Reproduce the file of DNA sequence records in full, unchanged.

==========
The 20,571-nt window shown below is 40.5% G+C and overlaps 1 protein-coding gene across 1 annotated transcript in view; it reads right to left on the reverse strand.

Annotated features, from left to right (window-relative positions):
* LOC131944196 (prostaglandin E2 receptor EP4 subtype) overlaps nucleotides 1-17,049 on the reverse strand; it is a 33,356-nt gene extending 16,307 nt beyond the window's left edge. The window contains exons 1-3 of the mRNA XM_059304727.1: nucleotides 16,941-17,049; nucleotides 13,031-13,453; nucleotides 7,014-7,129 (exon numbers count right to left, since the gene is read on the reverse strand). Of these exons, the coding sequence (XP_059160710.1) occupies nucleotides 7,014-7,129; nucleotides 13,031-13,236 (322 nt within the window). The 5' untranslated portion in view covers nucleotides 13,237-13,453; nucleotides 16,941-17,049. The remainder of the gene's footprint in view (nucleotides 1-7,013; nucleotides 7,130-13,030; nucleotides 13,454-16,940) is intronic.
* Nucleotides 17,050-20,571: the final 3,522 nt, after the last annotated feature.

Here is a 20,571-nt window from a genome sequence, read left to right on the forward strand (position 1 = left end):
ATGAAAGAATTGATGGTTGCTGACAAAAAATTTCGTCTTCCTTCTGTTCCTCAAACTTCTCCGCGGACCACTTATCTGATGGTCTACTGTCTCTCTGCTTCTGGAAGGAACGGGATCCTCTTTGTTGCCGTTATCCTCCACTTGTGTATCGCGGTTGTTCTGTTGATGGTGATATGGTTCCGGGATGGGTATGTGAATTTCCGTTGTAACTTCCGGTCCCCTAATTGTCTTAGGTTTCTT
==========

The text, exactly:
The 20,571-nt window shown below is 40.5% G+C and overlaps 1 protein-coding gene across 1 annotated transcript in view; it reads right to left on the reverse strand.

Annotated features, from left to right (window-relative positions):
* LOC131944196 (prostaglandin E2 receptor EP4 subtype) overlaps nucleotides 1-17,049 on the reverse strand; it is a 33,356-nt gene extending 16,307 nt beyond the window's left edge. The window contains exons 1-3 of the mRNA XM_059304727.1: nucleotides 16,941-17,049; nucleotides 13,031-13,453; nucleotides 7,014-7,129 (exon numbers count right to left, since the gene is read on the reverse strand). Of these exons, the coding sequence (XP_059160710.1) occupies nucleotides 7,014-7,129; nucleotides 13,031-13,236 (322 nt within the window). The 5' untranslated portion in view covers nucleotides 13,237-13,453; nucleotides 16,941-17,049. The remainder of the gene's footprint in view (nucleotides 1-7,013; nucleotides 7,130-13,030; nucleotides 13,454-16,940) is intronic.
* Nucleotides 17,050-20,571: the final 3,522 nt, after the last annotated feature.

Here is a 20,571-nt window from a genome sequence, read left to right on the forward strand (position 1 = left end):
ATGAAAGAATTGATGGTTGCTGACAAAAAATTTCGTCTTCCTTCTGTTCCTCAAACTTCTCCGCGGACCACTTATCTGATGGTCTACTGTCTCTCTGCTTCTGGAAGGAACGGGATCCTCTTTGTTGCCGTTATCCTCCACTTGTGTATCGCGGTTGTTCTGTTGATGGTGATATGGTTCCGGGATGGGTATGTGAATTTCCGTTGTAACTTCCGGTCCCCTAATTGTCTTAGGTTTCTT